Then this summer, WBEZ reported King’s resignation after an investigation by Chicago Public Schools’ Inspector General substantiated the sexual misconduct allegations and financial mismanagement issues.

The report alleged King groomed and sexually touched an underage student while he was enrolled. The report states the relationship continued after the student graduated, with the two taking trips to Vegas, Ibiza, London, and Los Angeles, and King paying the student’s rent and co-signing for leases on multiple Chicago apartments. The student also went on to work at Urban Prep and continued to receive paychecks and benefits even after he stopped working there in 2018, the report said. 

At the Chicago school board meeting in October, Urban Prep school leaders, students, and staff lobbied the board not to revoke the charter’s license, but members were unmoved.

“It’s an egregious report, and it should make everybody upset,” said board member Elizabeth Todd-Breland in October, referring to the investigation’s findings about King. “It’s shameful to me that the Urban Prep board had this information and did not act swiftly.”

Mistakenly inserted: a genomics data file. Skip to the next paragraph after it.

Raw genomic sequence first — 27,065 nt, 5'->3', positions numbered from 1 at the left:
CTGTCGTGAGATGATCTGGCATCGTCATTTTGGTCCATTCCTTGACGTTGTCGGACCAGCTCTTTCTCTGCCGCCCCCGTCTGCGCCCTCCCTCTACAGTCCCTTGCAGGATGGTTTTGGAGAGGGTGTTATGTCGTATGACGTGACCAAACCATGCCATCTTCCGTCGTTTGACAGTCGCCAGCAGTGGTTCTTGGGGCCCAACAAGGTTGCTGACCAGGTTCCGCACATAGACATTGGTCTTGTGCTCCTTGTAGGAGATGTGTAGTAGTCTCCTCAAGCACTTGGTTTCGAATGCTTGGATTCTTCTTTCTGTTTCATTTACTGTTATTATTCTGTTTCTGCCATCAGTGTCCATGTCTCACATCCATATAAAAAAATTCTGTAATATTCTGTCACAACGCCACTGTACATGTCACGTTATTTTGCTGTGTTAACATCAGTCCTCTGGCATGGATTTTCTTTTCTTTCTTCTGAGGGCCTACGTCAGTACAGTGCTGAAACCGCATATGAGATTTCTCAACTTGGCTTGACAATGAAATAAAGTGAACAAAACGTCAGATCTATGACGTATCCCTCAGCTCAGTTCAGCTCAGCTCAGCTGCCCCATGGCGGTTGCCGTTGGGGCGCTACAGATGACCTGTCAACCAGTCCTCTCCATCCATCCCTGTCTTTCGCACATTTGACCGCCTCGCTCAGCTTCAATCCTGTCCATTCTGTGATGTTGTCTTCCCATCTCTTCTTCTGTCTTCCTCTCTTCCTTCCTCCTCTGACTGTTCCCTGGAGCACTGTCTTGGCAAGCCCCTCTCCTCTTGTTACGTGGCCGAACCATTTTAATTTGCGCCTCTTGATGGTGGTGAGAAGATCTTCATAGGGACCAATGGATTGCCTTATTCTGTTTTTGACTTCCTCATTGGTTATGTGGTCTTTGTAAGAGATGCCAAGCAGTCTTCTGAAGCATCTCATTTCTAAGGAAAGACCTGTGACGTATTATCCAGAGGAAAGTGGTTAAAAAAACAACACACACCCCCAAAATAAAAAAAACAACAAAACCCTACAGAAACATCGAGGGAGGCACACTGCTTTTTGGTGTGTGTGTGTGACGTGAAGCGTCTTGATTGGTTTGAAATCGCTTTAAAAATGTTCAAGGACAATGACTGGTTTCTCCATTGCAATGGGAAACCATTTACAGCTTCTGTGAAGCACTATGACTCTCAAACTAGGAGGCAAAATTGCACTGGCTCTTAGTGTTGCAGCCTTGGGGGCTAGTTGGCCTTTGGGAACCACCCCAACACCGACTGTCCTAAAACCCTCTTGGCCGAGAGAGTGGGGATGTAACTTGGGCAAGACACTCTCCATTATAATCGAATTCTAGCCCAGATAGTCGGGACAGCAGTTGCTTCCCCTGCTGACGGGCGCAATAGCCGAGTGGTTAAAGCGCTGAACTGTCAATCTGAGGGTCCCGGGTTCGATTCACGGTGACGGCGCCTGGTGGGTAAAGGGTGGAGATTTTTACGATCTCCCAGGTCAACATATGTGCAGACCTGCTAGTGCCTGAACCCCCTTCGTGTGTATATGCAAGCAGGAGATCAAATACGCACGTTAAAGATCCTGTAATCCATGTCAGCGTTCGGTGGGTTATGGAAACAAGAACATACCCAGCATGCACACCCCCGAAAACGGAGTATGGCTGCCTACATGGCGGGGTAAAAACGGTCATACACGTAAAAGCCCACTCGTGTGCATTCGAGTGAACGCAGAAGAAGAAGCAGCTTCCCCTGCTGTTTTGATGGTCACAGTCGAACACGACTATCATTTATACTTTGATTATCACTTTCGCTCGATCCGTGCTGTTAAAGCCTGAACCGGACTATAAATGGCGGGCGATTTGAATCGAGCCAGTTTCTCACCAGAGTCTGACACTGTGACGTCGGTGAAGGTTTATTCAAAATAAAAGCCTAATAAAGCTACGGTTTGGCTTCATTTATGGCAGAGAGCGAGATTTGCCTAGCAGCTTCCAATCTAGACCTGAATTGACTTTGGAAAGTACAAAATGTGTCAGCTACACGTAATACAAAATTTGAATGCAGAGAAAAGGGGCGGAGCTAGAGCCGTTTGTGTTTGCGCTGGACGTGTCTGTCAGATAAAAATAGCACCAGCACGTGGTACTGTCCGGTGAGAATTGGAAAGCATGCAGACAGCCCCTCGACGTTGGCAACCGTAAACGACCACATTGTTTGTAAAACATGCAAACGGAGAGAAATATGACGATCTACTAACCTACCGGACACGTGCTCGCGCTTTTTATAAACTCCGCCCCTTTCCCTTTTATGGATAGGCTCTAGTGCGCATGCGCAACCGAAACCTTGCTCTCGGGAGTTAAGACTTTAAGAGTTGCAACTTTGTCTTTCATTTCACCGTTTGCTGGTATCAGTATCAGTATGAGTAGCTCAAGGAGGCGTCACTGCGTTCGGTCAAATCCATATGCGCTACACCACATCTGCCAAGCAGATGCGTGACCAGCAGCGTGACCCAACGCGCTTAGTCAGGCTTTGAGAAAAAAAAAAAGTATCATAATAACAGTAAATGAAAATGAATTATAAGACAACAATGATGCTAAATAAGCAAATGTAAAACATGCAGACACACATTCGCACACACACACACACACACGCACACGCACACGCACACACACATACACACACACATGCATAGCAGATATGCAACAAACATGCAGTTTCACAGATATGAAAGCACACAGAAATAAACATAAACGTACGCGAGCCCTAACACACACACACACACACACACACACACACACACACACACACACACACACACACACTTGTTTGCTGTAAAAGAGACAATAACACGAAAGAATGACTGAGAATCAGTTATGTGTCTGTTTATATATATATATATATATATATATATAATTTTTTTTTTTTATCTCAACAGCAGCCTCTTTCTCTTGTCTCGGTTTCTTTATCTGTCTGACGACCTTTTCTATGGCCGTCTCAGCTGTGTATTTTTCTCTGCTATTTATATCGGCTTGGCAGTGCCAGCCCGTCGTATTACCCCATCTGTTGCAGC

During the meeting, district leaders acknowledged Urban Prep’s strong academic record for Black boys. But they also noted the schools failed to provide federally mandated services to students with disabilities and did not have enough licensed educators staffed at the school, according to documents.

CPS CEO Pedro Martinez said the district believes in keeping the two campuses open. Urban Prep Bronzeville enrolled 222 students this fall and the Englewood location has 161 students enrolled.  Martinez said the district also expects to keep current school staff.

“We want to make sure high-quality programs continue for children in Bronzeville and Englewood — it’s essential,” Martinez said. But, he added, “We cannot compromise. We need ethical behavior, and we need to make sure we are protecting our children.”

According to state data, the West campus enrolled 91 students last year.  The state board is expected to make a decision on what happens there on Thursday. 

Correction: Nov. 17, 2022: This story has been updated to reflect that 91 students were enrolled at Urban Prep’s West campus last year, not this fall.

Becky Vevea is the bureau chief for Chalkbeat Chicago. Contact Becky at bvevea@chalkbeat.org.

Mauricio Peña is a reporter for Chalkbeat Chicago covering K-12 schools. Contact Mauricio at mpena@chalkbeat.org.